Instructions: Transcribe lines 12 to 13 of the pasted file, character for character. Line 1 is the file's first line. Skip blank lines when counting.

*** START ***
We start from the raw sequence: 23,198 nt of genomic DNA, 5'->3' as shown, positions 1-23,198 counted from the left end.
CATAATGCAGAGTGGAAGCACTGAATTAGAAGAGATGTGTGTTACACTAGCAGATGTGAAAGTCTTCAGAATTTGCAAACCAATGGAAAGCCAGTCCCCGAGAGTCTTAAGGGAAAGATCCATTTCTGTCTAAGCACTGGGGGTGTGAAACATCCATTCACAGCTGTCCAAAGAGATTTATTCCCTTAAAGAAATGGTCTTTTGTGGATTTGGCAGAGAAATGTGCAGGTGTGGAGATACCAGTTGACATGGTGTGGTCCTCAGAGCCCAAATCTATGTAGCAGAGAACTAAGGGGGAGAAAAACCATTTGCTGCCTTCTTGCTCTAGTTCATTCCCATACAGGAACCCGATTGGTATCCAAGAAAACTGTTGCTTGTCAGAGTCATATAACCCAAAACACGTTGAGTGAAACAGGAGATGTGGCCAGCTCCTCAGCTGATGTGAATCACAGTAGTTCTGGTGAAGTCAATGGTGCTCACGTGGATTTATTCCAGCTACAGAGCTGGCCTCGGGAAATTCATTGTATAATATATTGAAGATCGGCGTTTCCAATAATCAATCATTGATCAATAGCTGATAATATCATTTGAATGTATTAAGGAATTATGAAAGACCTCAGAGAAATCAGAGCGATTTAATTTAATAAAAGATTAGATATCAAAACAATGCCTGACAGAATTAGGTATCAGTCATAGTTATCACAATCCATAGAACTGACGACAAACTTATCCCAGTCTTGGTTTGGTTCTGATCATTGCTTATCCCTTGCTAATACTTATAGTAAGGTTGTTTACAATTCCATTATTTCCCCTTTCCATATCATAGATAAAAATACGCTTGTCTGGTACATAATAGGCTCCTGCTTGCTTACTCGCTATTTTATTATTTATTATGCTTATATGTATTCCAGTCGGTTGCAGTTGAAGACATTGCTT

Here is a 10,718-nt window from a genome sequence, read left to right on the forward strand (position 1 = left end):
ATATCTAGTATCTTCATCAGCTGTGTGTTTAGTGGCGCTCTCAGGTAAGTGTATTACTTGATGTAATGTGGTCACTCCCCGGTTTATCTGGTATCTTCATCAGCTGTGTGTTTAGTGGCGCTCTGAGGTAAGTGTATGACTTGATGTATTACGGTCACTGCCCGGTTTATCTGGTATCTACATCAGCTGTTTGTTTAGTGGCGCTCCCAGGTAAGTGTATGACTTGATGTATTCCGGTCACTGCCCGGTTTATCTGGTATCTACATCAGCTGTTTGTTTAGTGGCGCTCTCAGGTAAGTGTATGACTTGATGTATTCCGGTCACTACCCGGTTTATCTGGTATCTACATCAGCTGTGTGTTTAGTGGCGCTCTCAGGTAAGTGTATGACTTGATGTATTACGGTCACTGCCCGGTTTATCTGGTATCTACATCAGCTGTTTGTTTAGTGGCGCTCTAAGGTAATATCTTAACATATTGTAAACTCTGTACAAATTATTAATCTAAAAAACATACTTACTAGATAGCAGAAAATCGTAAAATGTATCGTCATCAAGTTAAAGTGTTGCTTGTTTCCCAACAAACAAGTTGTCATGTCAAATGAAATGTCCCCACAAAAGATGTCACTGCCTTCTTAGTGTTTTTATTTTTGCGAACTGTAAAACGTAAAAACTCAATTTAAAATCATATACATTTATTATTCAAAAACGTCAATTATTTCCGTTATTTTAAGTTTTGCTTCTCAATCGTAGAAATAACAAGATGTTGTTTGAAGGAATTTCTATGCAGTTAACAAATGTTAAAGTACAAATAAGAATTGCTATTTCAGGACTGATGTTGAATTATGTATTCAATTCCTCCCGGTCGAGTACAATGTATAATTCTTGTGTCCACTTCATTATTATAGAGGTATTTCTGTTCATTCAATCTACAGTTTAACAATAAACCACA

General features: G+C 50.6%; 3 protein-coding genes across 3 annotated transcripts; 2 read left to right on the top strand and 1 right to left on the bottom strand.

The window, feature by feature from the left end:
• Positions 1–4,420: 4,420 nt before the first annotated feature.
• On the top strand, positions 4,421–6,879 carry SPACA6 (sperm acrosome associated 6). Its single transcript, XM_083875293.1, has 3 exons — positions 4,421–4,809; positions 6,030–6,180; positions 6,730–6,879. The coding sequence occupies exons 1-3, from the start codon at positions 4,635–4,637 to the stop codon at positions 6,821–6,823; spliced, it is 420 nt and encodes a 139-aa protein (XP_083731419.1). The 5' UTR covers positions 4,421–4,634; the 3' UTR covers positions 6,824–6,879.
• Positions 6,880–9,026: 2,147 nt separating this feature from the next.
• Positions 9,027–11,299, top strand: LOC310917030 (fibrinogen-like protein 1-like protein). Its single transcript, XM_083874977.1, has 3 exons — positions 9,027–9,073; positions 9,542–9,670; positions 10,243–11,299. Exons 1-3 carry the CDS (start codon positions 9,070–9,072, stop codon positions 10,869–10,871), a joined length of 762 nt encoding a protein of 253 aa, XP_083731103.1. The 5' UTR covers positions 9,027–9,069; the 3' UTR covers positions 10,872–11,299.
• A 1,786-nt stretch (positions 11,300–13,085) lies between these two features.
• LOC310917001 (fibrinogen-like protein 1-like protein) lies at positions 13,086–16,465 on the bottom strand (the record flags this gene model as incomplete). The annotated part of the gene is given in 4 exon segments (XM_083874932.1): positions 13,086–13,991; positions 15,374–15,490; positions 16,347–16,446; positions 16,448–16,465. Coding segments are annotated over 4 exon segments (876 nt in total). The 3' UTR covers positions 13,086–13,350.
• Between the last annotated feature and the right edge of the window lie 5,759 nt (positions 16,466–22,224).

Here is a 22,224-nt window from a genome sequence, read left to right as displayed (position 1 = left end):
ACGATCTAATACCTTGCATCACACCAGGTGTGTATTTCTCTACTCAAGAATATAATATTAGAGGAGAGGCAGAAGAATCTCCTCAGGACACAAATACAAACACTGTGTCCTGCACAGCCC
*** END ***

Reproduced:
• LOC310917001 (fibrinogen-like protein 1-like protein) lies at positions 13,086–16,465 on the bottom strand (the record flags this gene model as incomplete). The annotated part of the gene is given in 4 exon segments (XM_083874932.1): positions 13,086–13,991; positions 15,374–15,490; positions 16,347–16,446; positions 16,448–16,465. Coding segments are annotated over 4 exon segments (876 nt in total). The 3' UTR covers positions 13,086–13,350.
• Between the last annotated feature and the right edge of the window lie 5,759 nt (positions 16,466–22,224).